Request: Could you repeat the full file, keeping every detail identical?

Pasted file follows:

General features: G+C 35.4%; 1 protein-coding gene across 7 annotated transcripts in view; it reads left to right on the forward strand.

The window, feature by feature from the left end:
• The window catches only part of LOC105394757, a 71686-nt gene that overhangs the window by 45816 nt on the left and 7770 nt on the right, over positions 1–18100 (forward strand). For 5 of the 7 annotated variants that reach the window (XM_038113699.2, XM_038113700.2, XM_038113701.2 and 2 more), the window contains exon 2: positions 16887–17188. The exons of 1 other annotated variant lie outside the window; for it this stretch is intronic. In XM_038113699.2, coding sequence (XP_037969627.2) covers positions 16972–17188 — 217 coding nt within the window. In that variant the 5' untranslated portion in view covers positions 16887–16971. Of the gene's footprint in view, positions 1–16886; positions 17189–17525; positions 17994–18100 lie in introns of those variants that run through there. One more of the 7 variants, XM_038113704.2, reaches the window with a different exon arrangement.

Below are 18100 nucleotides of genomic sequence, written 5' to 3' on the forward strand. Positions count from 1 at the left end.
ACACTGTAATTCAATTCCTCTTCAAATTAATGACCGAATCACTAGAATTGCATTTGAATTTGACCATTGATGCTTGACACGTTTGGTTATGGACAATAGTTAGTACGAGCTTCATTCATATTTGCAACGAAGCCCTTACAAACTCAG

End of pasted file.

General features: G+C 35.4%; 1 protein-coding gene across 7 annotated transcripts in view; it reads left to right on the forward strand.

The window, feature by feature from the left end:
• The window catches only part of LOC105394757, a 71686-nt gene that overhangs the window by 45816 nt on the left and 7770 nt on the right, over positions 1–18100 (forward strand). For 5 of the 7 annotated variants that reach the window (XM_038113699.2, XM_038113700.2, XM_038113701.2 and 2 more), the window contains exon 2: positions 16887–17188. The exons of 1 other annotated variant lie outside the window; for it this stretch is intronic. In XM_038113699.2, coding sequence (XP_037969627.2) covers positions 16972–17188 — 217 coding nt within the window. In that variant the 5' untranslated portion in view covers positions 16887–16971. Of the gene's footprint in view, positions 1–16886; positions 17189–17525; positions 17994–18100 lie in introns of those variants that run through there. One more of the 7 variants, XM_038113704.2, reaches the window with a different exon arrangement.

Below are 18100 nucleotides of genomic sequence, written 5' to 3' on the forward strand. Positions count from 1 at the left end.
ACACTGTAATTCAATTCCTCTTCAAATTAATGACCGAATCACTAGAATTGCATTTGAATTTGACCATTGATGCTTGACACGTTTGGTTATGGACAATAGTTAGTACGAGCTTCATTCATATTTGCAACGAAGCCCTTACAAACTCAG